In the United States, jobs in Science, Technology,Engineering and Math (STEM) disciplines have grown at a rate of 24% (2007-2017) versus a 4% growth rate in other occupations. The STEM education pipeline is not keeping pace with this demand and employers are struggling to fill open positions. U.S. government reports indicate that nearly 60% of employers are unable to fill STEM vacancies within 12 weeks and are projecting a shortage of nearly 3.5 million STEM professionals by 2025.
Further, STEM education can help break the cycle of poverty and create new opportunities for many underserved populations and communities as STEM occupations out-earn non-STEM fields by 12-30% across all education levels.
Bold immediate action and long-term commitments are needed to increase diversity and inclusion into the STEM talent pipeline and help address these chronic inequities. Women make up only 28% of the STEM workforce and men vastly outnumber women majoring in STEM college curriculum. Women representation in pure engineering is even lower (15.7%). Black and Hispanic professionals are even more severely underrepresented in STEM disciplines. As shown in Figure 1, Black and Hispanic people represent over 36% of the U.S. population but only 11% of STEM jobs.
The current STEM education pipeline is not filling this gap.Girls and women are systematically tracked away from science and math throughout their education, limiting their training and options to go into these fields as adults. One-third of minority students fall out; a rate twice that of other students, and many underrepresented high school students simply lack the means, role models and belief that STEM success is accessible and achievable for them.
It is clear that—to meet the needs of industry and to help solve this chronic societal inequity—an expanded and more diverse workforce will be required as we move into the Fourth Industrial Revolution. Industry has recognized this need for diversity and inclusion in the workplace as evidenced by over 1,600 business leaders having signed on to the CEO Action for Diversity and Inclusion™ pledge since 2017. They clearly understand that organizations with diverse teams perform better, stating:
“We recognize that diversity and inclusion are multifaceted issues and that we need to tackle these subjects holistically to better engage and support all underrepresented groups within business. To do this, we believe we also need to address honestly and head-on the concerns and needs of our diverse employees and increase equity for all, including Blacks, Latinos, Asians, Native Americans, LGBTQ, disabled, veterans and women.”
In Michigan, diversity, equity and inclusion is at the forefront for many employers. For example, BorgWarner, an automotive supplier headquartered in Auburn Hills, says it is dedicated to cultivating a diverse workforce.
“In order to do so, we need to take action at the student level and help talented, bright, diverse minds overcome the barriers they are facing to achieve their goals known and not yet known,” said Felecia Pryor, executive vice president and chief human resources officer at BorgWarner.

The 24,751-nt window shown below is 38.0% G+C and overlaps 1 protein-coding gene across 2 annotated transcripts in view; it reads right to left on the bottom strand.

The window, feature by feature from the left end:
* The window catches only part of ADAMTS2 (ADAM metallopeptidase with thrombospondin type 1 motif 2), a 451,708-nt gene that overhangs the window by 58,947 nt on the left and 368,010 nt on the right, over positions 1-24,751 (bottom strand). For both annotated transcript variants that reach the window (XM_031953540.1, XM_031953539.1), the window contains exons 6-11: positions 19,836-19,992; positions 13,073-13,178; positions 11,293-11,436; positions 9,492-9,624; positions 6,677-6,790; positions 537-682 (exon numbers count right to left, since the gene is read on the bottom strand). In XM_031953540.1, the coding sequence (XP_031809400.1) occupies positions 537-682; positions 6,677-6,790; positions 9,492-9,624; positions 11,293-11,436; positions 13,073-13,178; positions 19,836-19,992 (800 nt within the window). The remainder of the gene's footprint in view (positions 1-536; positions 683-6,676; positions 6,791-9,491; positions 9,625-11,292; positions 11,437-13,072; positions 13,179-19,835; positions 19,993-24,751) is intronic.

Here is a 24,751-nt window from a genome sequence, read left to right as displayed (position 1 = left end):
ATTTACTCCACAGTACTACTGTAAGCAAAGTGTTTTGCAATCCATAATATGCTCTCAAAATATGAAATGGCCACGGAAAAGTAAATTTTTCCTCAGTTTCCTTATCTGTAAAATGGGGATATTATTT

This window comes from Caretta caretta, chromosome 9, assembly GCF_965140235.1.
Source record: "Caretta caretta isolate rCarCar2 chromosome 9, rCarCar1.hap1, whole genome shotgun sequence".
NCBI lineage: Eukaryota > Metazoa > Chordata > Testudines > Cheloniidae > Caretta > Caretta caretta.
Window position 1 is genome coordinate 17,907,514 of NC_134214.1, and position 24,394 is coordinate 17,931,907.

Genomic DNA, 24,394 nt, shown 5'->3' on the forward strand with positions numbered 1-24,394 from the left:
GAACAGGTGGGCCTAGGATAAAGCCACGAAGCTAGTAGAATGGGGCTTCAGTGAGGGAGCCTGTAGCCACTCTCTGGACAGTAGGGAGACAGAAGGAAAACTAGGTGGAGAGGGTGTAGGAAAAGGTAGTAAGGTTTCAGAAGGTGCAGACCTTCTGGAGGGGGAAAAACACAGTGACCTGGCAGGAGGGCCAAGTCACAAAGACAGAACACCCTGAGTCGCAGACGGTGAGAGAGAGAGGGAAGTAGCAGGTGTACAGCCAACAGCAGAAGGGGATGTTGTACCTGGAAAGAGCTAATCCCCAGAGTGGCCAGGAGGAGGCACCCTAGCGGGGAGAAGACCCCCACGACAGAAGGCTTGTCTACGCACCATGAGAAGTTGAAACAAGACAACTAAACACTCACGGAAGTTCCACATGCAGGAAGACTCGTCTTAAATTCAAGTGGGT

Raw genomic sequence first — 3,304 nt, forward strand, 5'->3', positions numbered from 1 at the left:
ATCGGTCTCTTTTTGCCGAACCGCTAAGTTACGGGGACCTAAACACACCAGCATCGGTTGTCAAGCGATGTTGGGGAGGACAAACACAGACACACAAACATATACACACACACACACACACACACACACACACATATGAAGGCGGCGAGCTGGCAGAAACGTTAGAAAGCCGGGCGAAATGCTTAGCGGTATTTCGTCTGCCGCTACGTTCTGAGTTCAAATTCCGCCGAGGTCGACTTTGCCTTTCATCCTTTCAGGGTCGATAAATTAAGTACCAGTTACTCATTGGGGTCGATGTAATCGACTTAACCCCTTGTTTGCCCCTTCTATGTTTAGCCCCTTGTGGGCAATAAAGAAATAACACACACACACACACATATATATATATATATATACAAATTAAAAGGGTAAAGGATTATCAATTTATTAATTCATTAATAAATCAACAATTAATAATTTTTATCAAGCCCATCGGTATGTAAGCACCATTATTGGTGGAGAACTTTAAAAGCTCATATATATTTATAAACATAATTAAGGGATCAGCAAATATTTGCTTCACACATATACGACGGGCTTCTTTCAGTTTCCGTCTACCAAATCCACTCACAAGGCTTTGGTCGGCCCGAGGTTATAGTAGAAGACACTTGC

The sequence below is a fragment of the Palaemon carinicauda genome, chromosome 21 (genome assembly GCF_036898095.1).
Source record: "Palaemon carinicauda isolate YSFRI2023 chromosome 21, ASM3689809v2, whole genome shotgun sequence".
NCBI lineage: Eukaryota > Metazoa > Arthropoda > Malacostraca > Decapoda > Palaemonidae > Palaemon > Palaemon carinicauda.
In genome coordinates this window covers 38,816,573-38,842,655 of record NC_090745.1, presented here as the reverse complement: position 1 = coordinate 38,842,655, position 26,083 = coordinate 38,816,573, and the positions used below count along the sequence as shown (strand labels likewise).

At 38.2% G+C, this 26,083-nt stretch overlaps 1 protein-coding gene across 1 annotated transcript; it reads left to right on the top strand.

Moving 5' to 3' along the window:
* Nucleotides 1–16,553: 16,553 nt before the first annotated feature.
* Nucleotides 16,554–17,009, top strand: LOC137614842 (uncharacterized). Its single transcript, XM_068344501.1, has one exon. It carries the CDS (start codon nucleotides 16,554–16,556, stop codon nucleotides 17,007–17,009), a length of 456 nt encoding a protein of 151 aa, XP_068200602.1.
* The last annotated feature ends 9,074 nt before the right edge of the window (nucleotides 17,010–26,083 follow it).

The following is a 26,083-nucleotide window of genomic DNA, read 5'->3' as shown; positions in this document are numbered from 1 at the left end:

In 2020, Kettering University, through its STEM Gateway to Workforce Diversity Initiative, began working with BorgWarner, among other industry partners, to provide gateway opportunities for minorities that foster and promote curiosity, provide and leverage educational resources and focus on career transitions into STEM fields for the long-term.
BorgWarner made a generous $1 million donation in February 2021 to create a BorgWarner Scholars fund supporting underrepresented students and providing seed funding to help this overall initiative progress. The university is actively engaged in discussions with many other companies in pursuit of additional corporate partners and sponsors. The effort was championed by a Kettering graduate, Brady Ericson, who is vice president of BorgWarner and president and general manager of Morse Systems.
Kettering’s Office of Multicultural Student Initiatives (OMSI) has a highly successful track record in this arena, applying proven best practice and individualized support to achieve success. This has resulted in a30% higher graduation rate of Black and Hispanic students compared to other STEM institutions (85% vs. 66%). The university has a unique 5-year Co-op model that assures students, university, and corporate continuity throughout the process and prepares students for academic, career and life success through seamless academic, career and social support and mentorship.
Kettering has identified several critical elements essential to STEM education success for underrepresented students, including:
· Enabling early student and parental exposure toSTEM fields
· Overcoming financial and social barriers
· Mentoring continuity to minimize student drop-out rates
· Implementing a multi-company approach
· Adopting a long-term play requiring a long-term commitment.
Benefits of Kettering’s broad, multi-company approach are abundantly clear, and can be summarized in two statements:
· The societal and individual impact – it’s the right thing to do
· And shareholder value – more diverse workforces perform better.
Moving forward, Kettering University seeks to partner with abroad range of companies to substantially increase the number of underrepresented students attracted to and entering the university. The school aims to successfully graduate a more diverse student body with a world-leading STEM education and little-to-no student debt so they may become gainfully employed in a meaningful and value-adding career.